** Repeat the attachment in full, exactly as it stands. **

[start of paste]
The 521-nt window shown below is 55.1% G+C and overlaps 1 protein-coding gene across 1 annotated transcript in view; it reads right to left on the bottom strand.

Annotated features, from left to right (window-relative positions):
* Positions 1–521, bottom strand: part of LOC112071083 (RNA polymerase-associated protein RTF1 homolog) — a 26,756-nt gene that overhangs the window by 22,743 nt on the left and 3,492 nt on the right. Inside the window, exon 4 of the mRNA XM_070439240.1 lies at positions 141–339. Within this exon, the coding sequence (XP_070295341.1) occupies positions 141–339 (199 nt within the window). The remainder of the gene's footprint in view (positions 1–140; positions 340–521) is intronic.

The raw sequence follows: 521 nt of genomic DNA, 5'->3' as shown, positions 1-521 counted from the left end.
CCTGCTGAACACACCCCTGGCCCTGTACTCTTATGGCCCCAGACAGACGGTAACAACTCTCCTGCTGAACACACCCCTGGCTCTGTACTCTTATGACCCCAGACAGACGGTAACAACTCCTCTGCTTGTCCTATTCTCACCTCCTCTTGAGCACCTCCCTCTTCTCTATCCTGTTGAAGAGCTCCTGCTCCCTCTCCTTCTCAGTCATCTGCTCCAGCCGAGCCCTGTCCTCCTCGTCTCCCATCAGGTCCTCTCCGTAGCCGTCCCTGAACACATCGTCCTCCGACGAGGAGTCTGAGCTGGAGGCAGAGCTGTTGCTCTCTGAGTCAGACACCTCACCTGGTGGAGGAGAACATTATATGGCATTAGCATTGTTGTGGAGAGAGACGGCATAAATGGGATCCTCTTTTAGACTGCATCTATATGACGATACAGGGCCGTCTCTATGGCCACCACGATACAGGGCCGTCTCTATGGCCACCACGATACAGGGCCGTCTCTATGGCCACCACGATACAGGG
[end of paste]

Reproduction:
The 521-nt window shown below is 55.1% G+C and overlaps 1 protein-coding gene across 1 annotated transcript in view; it reads right to left on the bottom strand.

Annotated features, from left to right (window-relative positions):
* Positions 1–521, bottom strand: part of LOC112071083 (RNA polymerase-associated protein RTF1 homolog) — a 26,756-nt gene that overhangs the window by 22,743 nt on the left and 3,492 nt on the right. Inside the window, exon 4 of the mRNA XM_070439240.1 lies at positions 141–339. Within this exon, the coding sequence (XP_070295341.1) occupies positions 141–339 (199 nt within the window). The remainder of the gene's footprint in view (positions 1–140; positions 340–521) is intronic.

The raw sequence follows: 521 nt of genomic DNA, 5'->3' as shown, positions 1-521 counted from the left end.
CCTGCTGAACACACCCCTGGCCCTGTACTCTTATGGCCCCAGACAGACGGTAACAACTCTCCTGCTGAACACACCCCTGGCTCTGTACTCTTATGACCCCAGACAGACGGTAACAACTCCTCTGCTTGTCCTATTCTCACCTCCTCTTGAGCACCTCCCTCTTCTCTATCCTGTTGAAGAGCTCCTGCTCCCTCTCCTTCTCAGTCATCTGCTCCAGCCGAGCCCTGTCCTCCTCGTCTCCCATCAGGTCCTCTCCGTAGCCGTCCCTGAACACATCGTCCTCCGACGAGGAGTCTGAGCTGGAGGCAGAGCTGTTGCTCTCTGAGTCAGACACCTCACCTGGTGGAGGAGAACATTATATGGCATTAGCATTGTTGTGGAGAGAGACGGCATAAATGGGATCCTCTTTTAGACTGCATCTATATGACGATACAGGGCCGTCTCTATGGCCACCACGATACAGGGCCGTCTCTATGGCCACCACGATACAGGGCCGTCTCTATGGCCACCACGATACAGGG